Saturday, September 15, 2012

Epilogue: Camelot’s St. Leger

“This is my universe, my world, my country – the splendor of splendors, the agony of agonies.”
-Bits N’ Bunny, ‘Tools of Desire

Zenyatta broke the hearts of a nation when her perfect record fell by the shortest of margins to Blame in the 2010 Breeders’ Cup Classic.  No doubt the pang of disappointment flooded the hearts of nations upon witnessing the vanquished Camelot cross the wire in the 2012 St. Leger.
My heart barely tolerates this cheerless emotion for only a few fleeting moments before its imminent eviction. In seeps pride and joy to hand gloom its hat and show it the door.  As foals are imprinted at birth by their mother’s touch, I too feel the same touch from my passion – Thoroughbred horse racing - every time the gates fly open.
Without premeditation or intention, legendary horses continue deepening my love for the Thoroughbred. Camelot has infused me with my latest life-altering drug: adoration.  Yes; in my fantasy, Camelot wins the English Triple Crown, and his glory forever bleeds from the pens of historians.  But in reality, opinions enough to encircle the earth will spew the “coulda-woulda-shoulda” – debating the loss.       
The St. Leger reveals the aptitude of a great racehorse in comparison to a good horse.  With his exertion at Doncaster, Camelot commanded a position in the racing annals as superior.  Surrounded by fractious adversaries, he exuded extreme professionalism by coolly settling behind Dartford‘s dawdling pace.  Camelot responded with his blistering turn of foot when regular rider, Joseph O’Brien, gave him the call.  Gaining on the triumphant Godolphin colorbearer, Encke, Camelot simply ran out of ground and lost with the performance of a winner.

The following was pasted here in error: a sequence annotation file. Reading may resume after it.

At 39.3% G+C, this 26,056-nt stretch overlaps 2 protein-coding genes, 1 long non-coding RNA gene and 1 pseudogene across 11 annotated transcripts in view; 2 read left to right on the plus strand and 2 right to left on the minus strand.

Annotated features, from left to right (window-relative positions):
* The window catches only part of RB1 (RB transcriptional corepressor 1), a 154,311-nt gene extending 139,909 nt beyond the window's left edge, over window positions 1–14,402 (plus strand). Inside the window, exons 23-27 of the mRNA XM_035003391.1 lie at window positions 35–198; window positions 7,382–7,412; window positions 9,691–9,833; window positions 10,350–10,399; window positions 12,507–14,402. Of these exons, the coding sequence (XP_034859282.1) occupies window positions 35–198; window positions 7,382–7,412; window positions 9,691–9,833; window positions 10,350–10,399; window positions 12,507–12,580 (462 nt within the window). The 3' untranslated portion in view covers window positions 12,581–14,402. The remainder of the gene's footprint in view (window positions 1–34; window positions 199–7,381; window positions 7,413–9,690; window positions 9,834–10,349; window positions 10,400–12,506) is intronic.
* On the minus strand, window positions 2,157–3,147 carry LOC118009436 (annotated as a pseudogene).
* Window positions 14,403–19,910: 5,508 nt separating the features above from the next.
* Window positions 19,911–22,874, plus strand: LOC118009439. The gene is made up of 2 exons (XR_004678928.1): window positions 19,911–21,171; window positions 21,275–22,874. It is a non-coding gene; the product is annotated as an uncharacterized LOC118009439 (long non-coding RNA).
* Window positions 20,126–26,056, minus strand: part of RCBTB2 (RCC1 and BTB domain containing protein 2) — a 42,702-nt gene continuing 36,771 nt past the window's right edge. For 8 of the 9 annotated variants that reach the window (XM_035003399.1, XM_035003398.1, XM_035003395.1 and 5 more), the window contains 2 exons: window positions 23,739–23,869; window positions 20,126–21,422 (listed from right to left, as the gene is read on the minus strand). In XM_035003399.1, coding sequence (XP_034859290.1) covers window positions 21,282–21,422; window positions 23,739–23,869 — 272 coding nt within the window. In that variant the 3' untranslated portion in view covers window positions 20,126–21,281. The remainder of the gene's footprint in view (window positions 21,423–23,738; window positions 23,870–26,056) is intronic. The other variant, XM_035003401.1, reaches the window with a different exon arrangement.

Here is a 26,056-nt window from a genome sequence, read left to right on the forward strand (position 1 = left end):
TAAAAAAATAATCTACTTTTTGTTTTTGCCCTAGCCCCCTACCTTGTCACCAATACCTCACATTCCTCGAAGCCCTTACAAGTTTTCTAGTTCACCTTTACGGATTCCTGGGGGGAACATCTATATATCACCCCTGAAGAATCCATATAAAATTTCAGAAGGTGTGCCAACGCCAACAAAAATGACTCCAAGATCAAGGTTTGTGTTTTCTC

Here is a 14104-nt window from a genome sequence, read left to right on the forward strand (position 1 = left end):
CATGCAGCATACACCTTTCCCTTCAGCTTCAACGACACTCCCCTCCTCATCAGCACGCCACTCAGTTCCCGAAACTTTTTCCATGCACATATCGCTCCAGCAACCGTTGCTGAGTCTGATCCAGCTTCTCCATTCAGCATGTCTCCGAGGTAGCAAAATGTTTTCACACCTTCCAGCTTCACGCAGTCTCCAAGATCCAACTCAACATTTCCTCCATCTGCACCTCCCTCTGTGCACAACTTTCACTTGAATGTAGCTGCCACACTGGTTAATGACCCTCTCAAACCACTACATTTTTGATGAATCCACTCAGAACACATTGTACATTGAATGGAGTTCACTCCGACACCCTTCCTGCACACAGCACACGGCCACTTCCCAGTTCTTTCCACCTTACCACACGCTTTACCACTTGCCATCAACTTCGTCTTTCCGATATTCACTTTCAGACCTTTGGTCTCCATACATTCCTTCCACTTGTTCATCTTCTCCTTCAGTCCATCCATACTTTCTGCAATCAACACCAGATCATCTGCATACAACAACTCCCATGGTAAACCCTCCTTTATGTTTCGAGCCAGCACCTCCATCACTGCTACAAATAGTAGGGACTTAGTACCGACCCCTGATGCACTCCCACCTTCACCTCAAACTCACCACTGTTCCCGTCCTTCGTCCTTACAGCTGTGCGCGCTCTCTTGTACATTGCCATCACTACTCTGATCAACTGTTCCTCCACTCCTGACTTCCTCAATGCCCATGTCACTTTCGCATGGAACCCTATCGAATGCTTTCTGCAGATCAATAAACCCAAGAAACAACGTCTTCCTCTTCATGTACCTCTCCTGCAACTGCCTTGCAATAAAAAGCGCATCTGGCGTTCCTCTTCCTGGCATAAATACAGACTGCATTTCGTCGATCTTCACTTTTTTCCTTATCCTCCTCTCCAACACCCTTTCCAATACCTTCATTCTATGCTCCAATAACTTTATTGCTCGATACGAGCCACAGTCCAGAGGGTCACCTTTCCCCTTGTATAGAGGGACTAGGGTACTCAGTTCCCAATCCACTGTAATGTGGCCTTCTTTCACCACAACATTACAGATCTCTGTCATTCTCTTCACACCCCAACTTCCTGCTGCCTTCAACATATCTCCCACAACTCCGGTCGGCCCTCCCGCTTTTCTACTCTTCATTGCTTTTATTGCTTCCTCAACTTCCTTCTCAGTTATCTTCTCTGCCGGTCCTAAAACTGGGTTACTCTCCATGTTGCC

A heartfelt “thank you” to all of Camelot’s connections – those who offered us all a front row seat to watch his tremendous try at history.     
Camelot’s trainer, Aidan O’Brien, perfectly stated prior to the St. Leger: 

“History is great, but it’s probably not a whole lot of good to any of us.  When anything special happens, it’s the people on the day and the good feeling that they get out of it that is important.  Life is for living.  Every day is important and you can’t get it back when it’s gone.”


  1. Joseph is interviewed in The Racing Post today and says that Camelot clipped heela with another horse which ruined his chances. This would explain why he never travelled and seemed to lack his normal kick in the final parts of the races. heartbreaking, but racing is a hard game. At least he lives on, and we may yet see him again.

  2. Thank you so much for the information. Did the article mention how he recovered from the St. Leger? Camelot is such a tremendous racehorse, and I would love to see him run as a four-year-old.